Metrics should support, not supplant, expert judgement. In our consultation with the research community, we found that peer review, despite its flaws and limitations, continues to command widespread support. We all know that peer review isn’t perfect, but it is still the least worst form of academic governance we have, and should remain the primary basis for assessing research papers, proposals and individuals, and for assessment exercises like the REF. At the same time, carefully selected and applied quantitative indicators can be a useful complement to other forms of evaluation and decision-making. A mature research system needs a variable geometry of expert judgement, quantitative and qualitative indicators. Academic quality is highly context-specific, and it is sensible to think in terms of research qualities, rather than striving for a single definition or measure of quality.
A good, and necessary, first step is to produce a universally used, and recognized, identifier for all academic staff, argues Simon Kerridge, the director of research services at the University of Kent. These would be a sort of ISBN or DOI for researchers. Use of the leading contender at present — ORCID identifier — is already mandated by the Wellcome Trust, which has said it believes “by moving from full names to unique identifiers (referring to Dr Craig Roberts as 0000-0002-9641-6101, rather than ‘C. Roberts’) different interested parties can start reliably talking about the same people, which is a vital first step toward any deeper understanding of researchers, artists, and their activities.”
“We support using a ‘basket of metrics’ or indicators to measure the multiple qualities of the many different entities to be investigated such as articles, journals, researchers or institutions,” Elsevier’s Peter Darroch, the company’s senior product manager for research metrics, wrote at the London School of Economics’ The Impact Blog. “One data source or a single metric is never sufficient to answer questions around research assessment as each metric has its weaknesses, and if used in isolation will create a distorted incentive. … We support: open, standardised methodologies for research metrics; open, persistent, verified, unique global identifiers; and agreed standards for data formats and semantics.”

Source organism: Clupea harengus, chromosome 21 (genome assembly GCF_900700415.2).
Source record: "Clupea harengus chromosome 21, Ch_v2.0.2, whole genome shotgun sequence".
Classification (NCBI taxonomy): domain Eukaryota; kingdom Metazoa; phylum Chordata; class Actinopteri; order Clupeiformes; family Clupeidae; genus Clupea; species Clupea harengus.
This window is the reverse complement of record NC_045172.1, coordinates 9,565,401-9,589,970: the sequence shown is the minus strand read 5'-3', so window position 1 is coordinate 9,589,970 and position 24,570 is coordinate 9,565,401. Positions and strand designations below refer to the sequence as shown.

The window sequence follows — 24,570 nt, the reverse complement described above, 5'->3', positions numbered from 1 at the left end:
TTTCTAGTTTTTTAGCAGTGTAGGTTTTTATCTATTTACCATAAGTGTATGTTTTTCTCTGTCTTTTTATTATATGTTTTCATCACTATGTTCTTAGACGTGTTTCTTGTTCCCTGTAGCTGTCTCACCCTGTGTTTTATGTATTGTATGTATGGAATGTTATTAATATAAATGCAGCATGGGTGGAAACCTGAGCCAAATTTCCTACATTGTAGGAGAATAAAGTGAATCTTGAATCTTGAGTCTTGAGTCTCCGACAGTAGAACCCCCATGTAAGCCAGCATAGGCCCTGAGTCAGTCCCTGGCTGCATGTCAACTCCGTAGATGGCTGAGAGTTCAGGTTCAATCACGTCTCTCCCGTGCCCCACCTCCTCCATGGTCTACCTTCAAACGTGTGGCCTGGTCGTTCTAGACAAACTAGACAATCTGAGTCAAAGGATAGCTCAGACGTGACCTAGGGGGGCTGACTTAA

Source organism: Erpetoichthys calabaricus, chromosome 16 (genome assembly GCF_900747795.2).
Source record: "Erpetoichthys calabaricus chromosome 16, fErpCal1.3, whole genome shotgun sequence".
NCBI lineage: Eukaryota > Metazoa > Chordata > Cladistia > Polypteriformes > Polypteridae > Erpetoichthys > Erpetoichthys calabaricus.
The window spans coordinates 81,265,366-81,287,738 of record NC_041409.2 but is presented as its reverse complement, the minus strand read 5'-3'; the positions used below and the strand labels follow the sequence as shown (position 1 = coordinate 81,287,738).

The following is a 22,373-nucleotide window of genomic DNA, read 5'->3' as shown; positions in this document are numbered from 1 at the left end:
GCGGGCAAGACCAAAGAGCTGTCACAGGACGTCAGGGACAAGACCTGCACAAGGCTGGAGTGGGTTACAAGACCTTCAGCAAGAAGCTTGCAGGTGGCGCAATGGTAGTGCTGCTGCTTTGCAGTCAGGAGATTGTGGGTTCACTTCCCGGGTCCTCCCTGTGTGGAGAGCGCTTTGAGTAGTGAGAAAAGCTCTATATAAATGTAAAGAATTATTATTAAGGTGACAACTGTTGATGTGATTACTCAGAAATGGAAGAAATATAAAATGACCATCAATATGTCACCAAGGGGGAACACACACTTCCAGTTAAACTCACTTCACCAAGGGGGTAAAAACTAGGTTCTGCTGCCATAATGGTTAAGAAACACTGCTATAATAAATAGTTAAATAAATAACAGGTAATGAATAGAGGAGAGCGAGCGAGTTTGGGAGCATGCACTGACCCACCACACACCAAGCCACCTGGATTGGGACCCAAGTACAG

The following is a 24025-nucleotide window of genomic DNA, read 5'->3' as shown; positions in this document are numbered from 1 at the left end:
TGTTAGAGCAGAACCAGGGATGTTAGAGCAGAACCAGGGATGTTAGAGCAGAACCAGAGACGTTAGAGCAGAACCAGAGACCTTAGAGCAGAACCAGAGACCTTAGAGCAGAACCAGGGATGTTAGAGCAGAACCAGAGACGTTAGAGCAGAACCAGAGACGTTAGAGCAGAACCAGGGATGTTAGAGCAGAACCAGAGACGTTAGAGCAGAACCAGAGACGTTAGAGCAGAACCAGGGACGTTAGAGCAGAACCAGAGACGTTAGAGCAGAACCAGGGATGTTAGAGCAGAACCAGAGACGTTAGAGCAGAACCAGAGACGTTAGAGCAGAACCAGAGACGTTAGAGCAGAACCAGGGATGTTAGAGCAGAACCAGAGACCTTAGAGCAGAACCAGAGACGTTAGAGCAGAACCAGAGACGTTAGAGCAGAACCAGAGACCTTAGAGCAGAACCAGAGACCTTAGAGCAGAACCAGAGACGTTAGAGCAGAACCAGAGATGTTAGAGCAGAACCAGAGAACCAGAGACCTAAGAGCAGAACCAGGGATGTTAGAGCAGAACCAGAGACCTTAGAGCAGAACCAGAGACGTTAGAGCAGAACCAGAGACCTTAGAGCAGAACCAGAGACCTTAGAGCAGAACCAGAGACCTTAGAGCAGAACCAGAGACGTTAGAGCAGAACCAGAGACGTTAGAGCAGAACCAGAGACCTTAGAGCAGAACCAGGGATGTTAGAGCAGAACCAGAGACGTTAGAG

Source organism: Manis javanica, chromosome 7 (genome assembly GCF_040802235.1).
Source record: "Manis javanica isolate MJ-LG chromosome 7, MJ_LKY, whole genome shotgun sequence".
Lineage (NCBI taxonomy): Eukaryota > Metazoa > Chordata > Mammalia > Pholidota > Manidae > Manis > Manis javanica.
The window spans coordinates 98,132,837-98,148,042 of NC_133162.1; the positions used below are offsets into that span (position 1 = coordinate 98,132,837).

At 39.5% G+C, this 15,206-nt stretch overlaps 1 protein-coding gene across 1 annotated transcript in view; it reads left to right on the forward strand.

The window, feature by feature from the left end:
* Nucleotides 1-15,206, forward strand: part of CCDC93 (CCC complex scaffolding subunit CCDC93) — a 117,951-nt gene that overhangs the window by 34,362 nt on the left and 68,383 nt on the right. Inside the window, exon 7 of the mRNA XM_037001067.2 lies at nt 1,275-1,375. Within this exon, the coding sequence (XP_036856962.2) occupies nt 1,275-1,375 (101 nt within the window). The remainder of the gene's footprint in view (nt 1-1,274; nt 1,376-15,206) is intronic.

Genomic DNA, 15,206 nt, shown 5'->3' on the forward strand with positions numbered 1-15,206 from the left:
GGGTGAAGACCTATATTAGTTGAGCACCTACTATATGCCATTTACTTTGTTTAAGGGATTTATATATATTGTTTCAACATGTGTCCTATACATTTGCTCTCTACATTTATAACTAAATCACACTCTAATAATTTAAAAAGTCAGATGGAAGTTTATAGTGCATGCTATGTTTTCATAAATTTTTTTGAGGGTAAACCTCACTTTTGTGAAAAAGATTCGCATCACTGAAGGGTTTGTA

Elsevier has also partnered with a number of academic institutions in Britain, the U.S. and Australia to produce Snowball Metrics, an effort to produce a global standard for institutional benchmarking that covers the entire spectrum of research activities.
But standardization and expertise will take time – and patience from every quarter. Hence the new forum developed by the Wilsdon-chaired review, a website known as Responsible Metrics. As Tinkler wrote in urging funders not to get ahead of the game an insisting on any specific metrics just yet:
Individual academics are collecting more information about impact-relevant activities and their effects, and universities are making better use of the information they and others already hold to do the same. The recommendations in The Metric Tide report around the improvement of research infrastructure and the greater use of identifiers such as ORCID were made in the hope that this will get easier. It would be a shame if we were not able to make best use of any new tool, just because it was not on some specified list.
This article was prepared by Mollie Broad, PR assistant at SAGE, and Michael Todd, Social Science Space editor.